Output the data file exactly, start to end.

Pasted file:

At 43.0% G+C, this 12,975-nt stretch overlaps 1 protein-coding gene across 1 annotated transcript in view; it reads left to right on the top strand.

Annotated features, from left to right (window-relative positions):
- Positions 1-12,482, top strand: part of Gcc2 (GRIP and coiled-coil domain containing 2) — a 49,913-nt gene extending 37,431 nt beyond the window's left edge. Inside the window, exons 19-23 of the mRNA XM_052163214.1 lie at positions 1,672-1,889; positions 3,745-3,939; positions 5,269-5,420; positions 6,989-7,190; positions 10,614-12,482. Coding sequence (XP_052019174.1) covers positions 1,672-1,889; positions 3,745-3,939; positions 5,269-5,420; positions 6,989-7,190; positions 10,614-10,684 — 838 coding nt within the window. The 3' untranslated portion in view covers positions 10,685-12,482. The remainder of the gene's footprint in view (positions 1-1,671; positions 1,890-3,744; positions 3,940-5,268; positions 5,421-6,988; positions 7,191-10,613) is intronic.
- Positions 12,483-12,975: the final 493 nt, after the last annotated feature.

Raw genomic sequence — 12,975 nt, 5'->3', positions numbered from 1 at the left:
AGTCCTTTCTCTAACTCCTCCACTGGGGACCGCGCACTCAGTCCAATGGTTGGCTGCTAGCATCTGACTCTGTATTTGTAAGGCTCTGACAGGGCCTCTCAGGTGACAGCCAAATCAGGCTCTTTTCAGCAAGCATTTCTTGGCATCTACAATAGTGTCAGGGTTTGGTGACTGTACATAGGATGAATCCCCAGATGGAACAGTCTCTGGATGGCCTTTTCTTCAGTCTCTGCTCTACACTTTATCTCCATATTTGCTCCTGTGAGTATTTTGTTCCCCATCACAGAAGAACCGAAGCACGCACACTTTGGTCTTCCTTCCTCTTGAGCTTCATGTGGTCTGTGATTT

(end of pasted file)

At 43.0% G+C, this 12,975-nt stretch overlaps 1 protein-coding gene across 1 annotated transcript in view; it reads left to right on the top strand.

Annotated features, from left to right (window-relative positions):
- Positions 1-12,482, top strand: part of Gcc2 (GRIP and coiled-coil domain containing 2) — a 49,913-nt gene extending 37,431 nt beyond the window's left edge. Inside the window, exons 19-23 of the mRNA XM_052163214.1 lie at positions 1,672-1,889; positions 3,745-3,939; positions 5,269-5,420; positions 6,989-7,190; positions 10,614-12,482. Coding sequence (XP_052019174.1) covers positions 1,672-1,889; positions 3,745-3,939; positions 5,269-5,420; positions 6,989-7,190; positions 10,614-10,684 — 838 coding nt within the window. The 3' untranslated portion in view covers positions 10,685-12,482. The remainder of the gene's footprint in view (positions 1-1,671; positions 1,890-3,744; positions 3,940-5,268; positions 5,421-6,988; positions 7,191-10,613) is intronic.
- Positions 12,483-12,975: the final 493 nt, after the last annotated feature.

Raw genomic sequence — 12,975 nt, 5'->3', positions numbered from 1 at the left:
AGTCCTTTCTCTAACTCCTCCACTGGGGACCGCGCACTCAGTCCAATGGTTGGCTGCTAGCATCTGACTCTGTATTTGTAAGGCTCTGACAGGGCCTCTCAGGTGACAGCCAAATCAGGCTCTTTTCAGCAAGCATTTCTTGGCATCTACAATAGTGTCAGGGTTTGGTGACTGTACATAGGATGAATCCCCAGATGGAACAGTCTCTGGATGGCCTTTTCTTCAGTCTCTGCTCTACACTTTATCTCCATATTTGCTCCTGTGAGTATTTTGTTCCCCATCACAGAAGAACCGAAGCACGCACACTTTGGTCTTCCTTCCTCTTGAGCTTCATGTGGTCTGTGATTT